near the top, as far back as possible. The tailplane was fixed, and the elevators and rudder were fully powered. For control at low airspeeds air bled from the engines was blasted through downward-pointing reaction-control nozzles on the wingtips and under the tailcone and on the tip of a long tubular boom projecting ahead of the nose. The nose and tail jets had twin inclined nozzles which were controllable individually to give authority in yaw as well as in pitch. The landing gear was a simple four-point arrangement, with wingtip stabilizing wheels, of the kind seen on many earlier Yak aircraft. The OKB factory built a static-test airframe and three flight articles, Numbered 36, 37 and 38. Tunnel testing at C AHI (TsAGI) began in autumn 1962, LII pilot Yu A Garnayev made the first outdoor tethered flight on 9th January 1963 and Valentin Mukhin began free hovering on 27th September 1964. On 7th February 1966 No 38 took off vertically, accelerated to wingborne flight and then made a fast landing with nozzles at 0°. On 24th March 1966 a complete transition was accomplished, with a VTO followed by a high-speed pass followed by a VL. The LII stated that maximum speed was about l,000km/h, while the OKB claimed U00km/h (683mph). Both Nos 37 and 38 were flown to Domodedovo for Aviation Day on 9th July 1967. Later brief trials were flown from the helicopter cruiser Moskva.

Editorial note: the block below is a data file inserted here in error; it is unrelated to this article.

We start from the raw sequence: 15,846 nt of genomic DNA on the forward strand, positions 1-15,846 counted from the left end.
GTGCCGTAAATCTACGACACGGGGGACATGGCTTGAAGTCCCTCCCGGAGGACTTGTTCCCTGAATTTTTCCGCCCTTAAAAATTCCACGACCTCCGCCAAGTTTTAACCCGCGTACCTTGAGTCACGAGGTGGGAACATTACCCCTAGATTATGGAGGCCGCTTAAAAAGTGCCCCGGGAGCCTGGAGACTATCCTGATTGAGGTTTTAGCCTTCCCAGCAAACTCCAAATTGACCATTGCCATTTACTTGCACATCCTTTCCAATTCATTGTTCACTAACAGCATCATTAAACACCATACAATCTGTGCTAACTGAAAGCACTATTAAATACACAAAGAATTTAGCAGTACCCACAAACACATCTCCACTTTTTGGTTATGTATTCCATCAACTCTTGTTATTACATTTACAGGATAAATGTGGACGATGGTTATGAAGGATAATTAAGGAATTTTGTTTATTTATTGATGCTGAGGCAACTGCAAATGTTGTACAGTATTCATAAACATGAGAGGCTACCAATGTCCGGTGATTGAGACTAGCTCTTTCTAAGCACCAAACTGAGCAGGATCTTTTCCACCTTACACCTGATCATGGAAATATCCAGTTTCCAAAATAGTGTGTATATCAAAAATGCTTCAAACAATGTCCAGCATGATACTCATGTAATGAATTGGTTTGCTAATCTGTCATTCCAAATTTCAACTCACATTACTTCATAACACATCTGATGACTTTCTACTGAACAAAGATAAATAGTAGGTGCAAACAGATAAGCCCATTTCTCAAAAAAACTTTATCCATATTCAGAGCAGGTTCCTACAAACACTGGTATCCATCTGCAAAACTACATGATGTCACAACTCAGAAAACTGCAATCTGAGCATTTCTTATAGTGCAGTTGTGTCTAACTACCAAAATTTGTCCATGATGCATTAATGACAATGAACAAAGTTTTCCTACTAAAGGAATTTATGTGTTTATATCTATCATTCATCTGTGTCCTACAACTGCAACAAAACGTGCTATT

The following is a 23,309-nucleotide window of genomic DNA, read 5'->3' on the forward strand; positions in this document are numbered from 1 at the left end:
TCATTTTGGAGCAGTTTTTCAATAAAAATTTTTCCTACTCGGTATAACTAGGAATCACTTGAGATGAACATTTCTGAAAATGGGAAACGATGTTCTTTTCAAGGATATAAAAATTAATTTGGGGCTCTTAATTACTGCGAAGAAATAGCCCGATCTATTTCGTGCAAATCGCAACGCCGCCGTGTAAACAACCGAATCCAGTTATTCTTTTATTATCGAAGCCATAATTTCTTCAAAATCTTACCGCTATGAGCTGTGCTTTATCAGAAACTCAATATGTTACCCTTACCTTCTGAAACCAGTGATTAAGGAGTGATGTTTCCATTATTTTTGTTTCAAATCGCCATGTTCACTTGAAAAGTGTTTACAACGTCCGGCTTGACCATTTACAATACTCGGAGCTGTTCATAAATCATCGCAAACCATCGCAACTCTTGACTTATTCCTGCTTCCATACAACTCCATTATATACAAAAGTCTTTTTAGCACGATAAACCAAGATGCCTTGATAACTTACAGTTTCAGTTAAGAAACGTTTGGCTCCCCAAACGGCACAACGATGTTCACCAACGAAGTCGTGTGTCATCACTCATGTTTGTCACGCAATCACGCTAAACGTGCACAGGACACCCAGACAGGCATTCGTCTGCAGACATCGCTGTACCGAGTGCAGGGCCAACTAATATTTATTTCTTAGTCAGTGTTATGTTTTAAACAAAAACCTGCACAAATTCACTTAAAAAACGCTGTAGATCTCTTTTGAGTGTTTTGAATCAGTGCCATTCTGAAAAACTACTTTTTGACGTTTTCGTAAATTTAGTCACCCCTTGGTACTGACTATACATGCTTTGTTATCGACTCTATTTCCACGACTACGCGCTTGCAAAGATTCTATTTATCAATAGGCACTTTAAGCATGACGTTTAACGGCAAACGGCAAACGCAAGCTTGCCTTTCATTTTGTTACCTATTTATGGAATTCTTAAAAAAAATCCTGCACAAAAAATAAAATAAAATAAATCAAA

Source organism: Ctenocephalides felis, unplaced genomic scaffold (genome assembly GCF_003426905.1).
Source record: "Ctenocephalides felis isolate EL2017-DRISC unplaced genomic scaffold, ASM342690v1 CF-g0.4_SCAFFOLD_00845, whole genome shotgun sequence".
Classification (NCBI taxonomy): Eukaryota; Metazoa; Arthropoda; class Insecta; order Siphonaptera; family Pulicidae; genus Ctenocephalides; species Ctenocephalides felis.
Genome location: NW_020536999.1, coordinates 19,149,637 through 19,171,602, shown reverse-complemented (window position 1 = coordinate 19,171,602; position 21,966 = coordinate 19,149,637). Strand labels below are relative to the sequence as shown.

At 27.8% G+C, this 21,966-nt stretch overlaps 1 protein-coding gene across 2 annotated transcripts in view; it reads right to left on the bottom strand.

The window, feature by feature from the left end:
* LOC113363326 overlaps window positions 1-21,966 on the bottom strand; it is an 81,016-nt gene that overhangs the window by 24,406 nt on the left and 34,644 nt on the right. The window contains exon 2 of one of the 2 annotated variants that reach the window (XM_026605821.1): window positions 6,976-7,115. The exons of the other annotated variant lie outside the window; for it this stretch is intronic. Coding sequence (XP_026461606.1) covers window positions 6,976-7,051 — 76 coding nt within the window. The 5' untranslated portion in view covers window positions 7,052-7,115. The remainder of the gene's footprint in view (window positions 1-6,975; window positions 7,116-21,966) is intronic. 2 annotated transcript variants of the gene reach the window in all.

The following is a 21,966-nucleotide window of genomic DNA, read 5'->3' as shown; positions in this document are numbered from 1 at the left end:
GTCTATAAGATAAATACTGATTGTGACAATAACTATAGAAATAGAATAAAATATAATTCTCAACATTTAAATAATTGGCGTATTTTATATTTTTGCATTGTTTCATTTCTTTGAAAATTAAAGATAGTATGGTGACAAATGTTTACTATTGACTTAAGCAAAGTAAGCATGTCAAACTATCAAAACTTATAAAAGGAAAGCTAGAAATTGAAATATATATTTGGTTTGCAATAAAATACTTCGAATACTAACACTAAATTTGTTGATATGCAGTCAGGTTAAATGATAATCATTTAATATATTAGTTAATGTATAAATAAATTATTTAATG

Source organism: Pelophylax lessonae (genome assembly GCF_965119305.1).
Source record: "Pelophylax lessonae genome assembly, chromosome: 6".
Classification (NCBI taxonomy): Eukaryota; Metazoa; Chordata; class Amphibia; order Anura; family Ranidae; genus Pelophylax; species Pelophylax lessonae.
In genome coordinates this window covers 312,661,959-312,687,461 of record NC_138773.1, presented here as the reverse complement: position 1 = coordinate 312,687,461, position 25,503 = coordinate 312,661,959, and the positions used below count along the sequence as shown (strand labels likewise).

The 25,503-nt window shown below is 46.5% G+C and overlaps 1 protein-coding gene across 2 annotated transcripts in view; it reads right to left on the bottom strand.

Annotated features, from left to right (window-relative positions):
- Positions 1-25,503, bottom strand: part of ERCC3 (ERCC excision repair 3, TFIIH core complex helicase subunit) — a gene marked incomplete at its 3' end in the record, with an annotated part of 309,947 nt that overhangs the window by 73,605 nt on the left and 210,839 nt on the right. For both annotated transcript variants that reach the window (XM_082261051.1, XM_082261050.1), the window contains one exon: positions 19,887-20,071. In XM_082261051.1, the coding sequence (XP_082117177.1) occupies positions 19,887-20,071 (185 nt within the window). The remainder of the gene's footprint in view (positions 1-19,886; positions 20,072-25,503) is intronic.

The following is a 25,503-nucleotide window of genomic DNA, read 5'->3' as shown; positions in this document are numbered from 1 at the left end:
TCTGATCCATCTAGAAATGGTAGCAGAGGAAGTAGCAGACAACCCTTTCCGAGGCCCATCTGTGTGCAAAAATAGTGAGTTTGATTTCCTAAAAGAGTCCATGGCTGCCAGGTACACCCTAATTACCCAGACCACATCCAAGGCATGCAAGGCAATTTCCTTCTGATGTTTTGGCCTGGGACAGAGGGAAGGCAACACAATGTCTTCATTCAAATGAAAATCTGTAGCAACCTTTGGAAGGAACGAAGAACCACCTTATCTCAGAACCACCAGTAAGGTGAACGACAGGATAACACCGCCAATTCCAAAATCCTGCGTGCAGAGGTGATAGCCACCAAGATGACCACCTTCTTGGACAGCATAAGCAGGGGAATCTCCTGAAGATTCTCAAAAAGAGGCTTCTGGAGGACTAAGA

From the Yak-3 6 were derived the Yak-36M, Yak-38, Yak-38U and Yak-38M, all of which saw service with the A-VMF (Soviet naval aviation). This inspired the OKB to produce the obvious next-generation aircraft, with fully supersonic performance. A design contract was received in 1975. Yak called the project Izdeliye (Product) 48, and it received the Service designation Yak-41. Seldom had there been so many possible aircraft configura-